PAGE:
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Penang Char Kuey Teow PDF Print E-mail
Written by Administrator II   
Tuesday, 24 March 2009 22:34


Article and Photos By HELEN ONG

It’s something that you have to try when you are in Malaysia, and definitely when you are in Penang. There’s nothing quite like this plate of flat rice noodles, short, fat crunchy bean sprouts and a handful of kuchai (garlic chives), a few prawns (if you’re lucky), a dollop of ground chilli paste, and optional seeham (cockles), fried up with chopped garlic in a large spoonful of lard. Some stalls add a few slivers of Chinese sausage.

It’s got to be good and quick, and all bound together with some good black soya sauce and an egg thrown in right at the end. No wonder this all-time favourite has been voted one of Penang’s traditional heritage listings.
A good char kuey teow must have “wok hei”, that certain characteristic aroma that can only be achieved with a large black metal wok sat over a really fiery heat (none of this non-stick stuff). The heat caramelises the sugar in the soya sauce and gives it a faintly burnt taste and makes your mouth drool when you smell it!

There are various versions of it available all over Malaysia: some are darker through the addition of more thick black soya sauce; others are redder (extra chilli). Some use thicker, broader noodles; others are finer. Some people prefer it slightly wetter with a touch more gravy; others prefer it with more yolk – achieved using a duck’s egg instead of the more traditional chicken. Here in Penang it’s a bit of in-between – neither too thick nor thin, neither too black nor red – in fact, any Penangite will tell you, “It’s perfect!” For our Muslim friends, halal versions are very popular too, available in many of our great hotels and restaurants.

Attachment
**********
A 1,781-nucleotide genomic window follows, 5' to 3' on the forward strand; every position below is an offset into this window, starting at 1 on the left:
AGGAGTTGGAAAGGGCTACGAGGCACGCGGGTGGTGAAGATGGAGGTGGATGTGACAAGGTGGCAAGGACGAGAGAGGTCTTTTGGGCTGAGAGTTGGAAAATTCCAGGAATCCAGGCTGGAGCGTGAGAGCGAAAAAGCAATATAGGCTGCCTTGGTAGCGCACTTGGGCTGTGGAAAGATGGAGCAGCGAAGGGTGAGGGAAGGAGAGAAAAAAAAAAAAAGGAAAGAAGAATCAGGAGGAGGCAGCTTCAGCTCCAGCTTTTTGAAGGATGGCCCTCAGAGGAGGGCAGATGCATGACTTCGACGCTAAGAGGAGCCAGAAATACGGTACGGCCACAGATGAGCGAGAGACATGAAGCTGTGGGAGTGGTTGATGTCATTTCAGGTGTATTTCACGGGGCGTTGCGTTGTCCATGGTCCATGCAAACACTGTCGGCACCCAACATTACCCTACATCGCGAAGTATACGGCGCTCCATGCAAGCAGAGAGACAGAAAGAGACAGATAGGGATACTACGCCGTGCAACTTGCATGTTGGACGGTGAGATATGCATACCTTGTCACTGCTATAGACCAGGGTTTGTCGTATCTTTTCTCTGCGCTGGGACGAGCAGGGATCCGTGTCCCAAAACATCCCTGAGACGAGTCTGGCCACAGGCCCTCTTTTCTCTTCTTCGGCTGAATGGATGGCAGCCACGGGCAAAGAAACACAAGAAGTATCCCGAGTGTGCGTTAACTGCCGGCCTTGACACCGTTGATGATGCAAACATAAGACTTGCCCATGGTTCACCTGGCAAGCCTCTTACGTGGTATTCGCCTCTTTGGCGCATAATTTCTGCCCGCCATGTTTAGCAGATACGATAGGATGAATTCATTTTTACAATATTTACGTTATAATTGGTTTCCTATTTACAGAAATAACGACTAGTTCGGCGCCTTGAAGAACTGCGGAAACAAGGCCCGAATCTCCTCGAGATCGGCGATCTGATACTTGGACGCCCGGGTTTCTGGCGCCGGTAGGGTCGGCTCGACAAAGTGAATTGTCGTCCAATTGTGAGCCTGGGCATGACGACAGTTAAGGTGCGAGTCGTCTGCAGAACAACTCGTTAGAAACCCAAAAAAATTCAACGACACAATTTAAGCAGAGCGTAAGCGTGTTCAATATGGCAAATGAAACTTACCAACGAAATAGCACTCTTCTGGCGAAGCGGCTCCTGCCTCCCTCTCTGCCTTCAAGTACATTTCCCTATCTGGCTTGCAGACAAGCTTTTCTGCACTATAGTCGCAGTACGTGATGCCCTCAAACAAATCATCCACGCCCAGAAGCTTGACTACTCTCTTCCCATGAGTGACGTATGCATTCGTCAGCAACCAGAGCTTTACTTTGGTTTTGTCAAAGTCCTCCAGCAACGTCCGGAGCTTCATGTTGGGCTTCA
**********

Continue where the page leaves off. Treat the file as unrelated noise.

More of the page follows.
Traditionally a poor man’s meal because of its high carbohydrate and relatively low protein content, in recent years the humble Char Kuey Teow can also be found in the more upmarket establishments: small shrimps have been replaced by succulent pieces of lobster, and it also comes garnished with juicy crab meat, which will of course mean commensurate prices. However, aficionados will argue that these add-ones are unnecessary: a good Char Kuey Teow seller doesn’t need such fancy items to enhance his specialty. He will make do with traditional ingredients only, because all he requires is that special skill.
Everyone has a personal favourite in some nook or cranny, although cholesterol notwithstanding, many seem prepared to travel far and wide in their hunt for the perfect plate of this local favourite. Personally, I don’t think we need to go far. And there are many places where you can get good char kuey teow in Penang - someone will have set up his gigantic black wok at practically every coffee shop or food court.


 Helen Ong is a self-confessed foodie who loves to hunt down the best of Penang. She is the author of the book Great Dining in Penang. Check out her blog on

Last Updated on Monday, 13 April 2009 10:00

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